Jonathan’s meniscus transplant story
Whether he’s on a bike ride or just walking to class at Southeastern Community College each day, Jonathan Gavin appreciates the precious gift that allows him to do those things pain-free.
A multi-sport athlete, Jonathan, of Burlington, Iowa, had several knee surgeries throughout high school to repair a torn meniscus. Meniscus is flexible cartilage tissue that prevents the bones in the knee joint from rubbing against each other.
Damage to the meniscus is one of the most common types of knee injury. In many cases, a torn meniscus can be repaired. But Jonathan’s meniscus was so severely damaged that it could not be salvaged, and he was in constant pain that forced him to cut back on his activities. He needed a meniscus transplant.
“He was the perfect candidate for this procedure,” Bollier says. “Normal alignment of the joint, no cartilage damage or arthritis, stable ligaments, and a complete loss of his medial meniscus.”
Quality of life—for a lifetime
While the transplant would affect Jonathan’s ability to play certain types of sports, Jonathan’s mother, Katie Gavin, knew that her son’s future was what mattered most.
“His knee was at about a 40-year-old level of damage, but we wanted him to be able to be an active adult and enjoy life to the fullest,” Katie says. “I was at peace knowing that our options were really well laid out for us by Dr. Bollier.”
In 2016, Bollier performed the successful meniscus transplant, removing what remained of Jonathan’s old meniscus tissue and replacing it with new tissue.
“Dr. Bollier was fantastic,” Jonathan says. “He explained everything that was going to happen.”
But as Jonathan returned to a pain-free life, he understood that the gift he had received went beyond the good fortune of having access to Bollier’s expertise. Jonathan knew that the new meniscus tissue in his knee came from a donor—someone who gave their tissue after death to make life better for someone else.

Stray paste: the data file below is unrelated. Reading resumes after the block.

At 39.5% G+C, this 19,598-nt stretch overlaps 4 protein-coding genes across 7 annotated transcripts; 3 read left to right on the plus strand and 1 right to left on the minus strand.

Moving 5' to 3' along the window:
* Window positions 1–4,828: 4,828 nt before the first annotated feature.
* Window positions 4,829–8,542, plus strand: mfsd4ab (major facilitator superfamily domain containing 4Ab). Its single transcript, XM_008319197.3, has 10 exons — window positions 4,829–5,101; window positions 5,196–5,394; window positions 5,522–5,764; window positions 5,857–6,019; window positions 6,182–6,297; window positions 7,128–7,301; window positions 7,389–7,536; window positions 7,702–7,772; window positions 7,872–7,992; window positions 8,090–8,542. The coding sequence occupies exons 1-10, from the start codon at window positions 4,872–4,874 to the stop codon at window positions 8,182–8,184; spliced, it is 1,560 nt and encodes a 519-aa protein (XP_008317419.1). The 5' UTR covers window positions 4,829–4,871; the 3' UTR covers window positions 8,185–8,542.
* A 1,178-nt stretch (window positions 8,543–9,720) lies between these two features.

To show his appreciation, Jonathan spent early July 2017 on a 1,000-mile bike ride from Denver to Iowa City with Pedal for Life. Pedal for Life organizes long-distance bike rides with plenty of pre-planned stops to honor organ donors’ loved ones and to bring cheer to patients who are waiting for life-changing tissue donations like the one Jonathan received.
Pedal for Life was inspired by the work of Garrett’s Path, an organ-donation awareness foundation launched by the family of Garrett Brockway, a Burlington boy who died at age 10 and whose donated organs saved five lives and tissue and corneas improved the lives of 132 other people.
As friends of the Brockway family, the Gavins already had a special connection to the donor side of organ donation, so Jonathan knew that putting his restored knee to work for Pedal for Life would be a remarkable opportunity. He’s planning to ride again when Pedal for Life makes its next long-distance trip to spread the word and honor donors.
Carrying on Garrett’s legacy
Meanwhile, Katie Gavin has been able to watch her son, who went through so much pain at a young age, grow into a young man who has chosen to do something positive and productive that transcends his own experience.
“He’s taking on the bigger perspective of donation awareness, of carrying on Garrett’s legacy, of being an advocate of understanding,” Katie says. “I am immensely proud of him.”